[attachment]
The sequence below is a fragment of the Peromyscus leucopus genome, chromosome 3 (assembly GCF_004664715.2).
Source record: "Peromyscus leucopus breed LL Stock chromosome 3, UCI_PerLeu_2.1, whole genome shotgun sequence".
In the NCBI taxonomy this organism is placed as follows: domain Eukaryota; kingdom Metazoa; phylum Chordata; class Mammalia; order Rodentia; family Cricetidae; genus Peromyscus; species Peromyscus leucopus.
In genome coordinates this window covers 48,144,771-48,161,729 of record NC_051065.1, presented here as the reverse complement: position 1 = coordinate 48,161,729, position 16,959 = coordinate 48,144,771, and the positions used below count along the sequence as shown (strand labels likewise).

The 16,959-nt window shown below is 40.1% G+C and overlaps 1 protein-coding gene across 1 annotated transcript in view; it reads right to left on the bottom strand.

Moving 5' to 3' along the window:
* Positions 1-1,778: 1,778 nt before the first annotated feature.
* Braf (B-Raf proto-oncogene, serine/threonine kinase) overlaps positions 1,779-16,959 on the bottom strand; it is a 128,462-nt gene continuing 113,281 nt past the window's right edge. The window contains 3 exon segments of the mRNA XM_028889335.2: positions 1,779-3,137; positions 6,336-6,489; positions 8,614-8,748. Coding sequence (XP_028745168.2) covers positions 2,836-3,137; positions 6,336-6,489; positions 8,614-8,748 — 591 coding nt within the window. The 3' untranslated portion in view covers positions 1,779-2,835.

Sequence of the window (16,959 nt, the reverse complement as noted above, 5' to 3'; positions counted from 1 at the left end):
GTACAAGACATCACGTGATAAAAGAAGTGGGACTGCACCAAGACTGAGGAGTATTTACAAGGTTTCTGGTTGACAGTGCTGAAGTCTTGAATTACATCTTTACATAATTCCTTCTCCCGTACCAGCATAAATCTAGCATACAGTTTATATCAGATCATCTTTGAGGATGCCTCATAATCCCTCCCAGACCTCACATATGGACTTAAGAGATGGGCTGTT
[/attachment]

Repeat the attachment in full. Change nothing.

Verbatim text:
The sequence below is a fragment of the Peromyscus leucopus genome, chromosome 3 (assembly GCF_004664715.2).
Source record: "Peromyscus leucopus breed LL Stock chromosome 3, UCI_PerLeu_2.1, whole genome shotgun sequence".
In the NCBI taxonomy this organism is placed as follows: domain Eukaryota; kingdom Metazoa; phylum Chordata; class Mammalia; order Rodentia; family Cricetidae; genus Peromyscus; species Peromyscus leucopus.
In genome coordinates this window covers 48,144,771-48,161,729 of record NC_051065.1, presented here as the reverse complement: position 1 = coordinate 48,161,729, position 16,959 = coordinate 48,144,771, and the positions used below count along the sequence as shown (strand labels likewise).

The 16,959-nt window shown below is 40.1% G+C and overlaps 1 protein-coding gene across 1 annotated transcript in view; it reads right to left on the bottom strand.

Moving 5' to 3' along the window:
* Positions 1-1,778: 1,778 nt before the first annotated feature.
* Braf (B-Raf proto-oncogene, serine/threonine kinase) overlaps positions 1,779-16,959 on the bottom strand; it is a 128,462-nt gene continuing 113,281 nt past the window's right edge. The window contains 3 exon segments of the mRNA XM_028889335.2: positions 1,779-3,137; positions 6,336-6,489; positions 8,614-8,748. Coding sequence (XP_028745168.2) covers positions 2,836-3,137; positions 6,336-6,489; positions 8,614-8,748 — 591 coding nt within the window. The 3' untranslated portion in view covers positions 1,779-2,835.

Sequence of the window (16,959 nt, the reverse complement as noted above, 5' to 3'; positions counted from 1 at the left end):
GTACAAGACATCACGTGATAAAAGAAGTGGGACTGCACCAAGACTGAGGAGTATTTACAAGGTTTCTGGTTGACAGTGCTGAAGTCTTGAATTACATCTTTACATAATTCCTTCTCCCGTACCAGCATAAATCTAGCATACAGTTTATATCAGATCATCTTTGAGGATGCCTCATAATCCCTCCCAGACCTCACATATGGACTTAAGAGATGGGCTGTT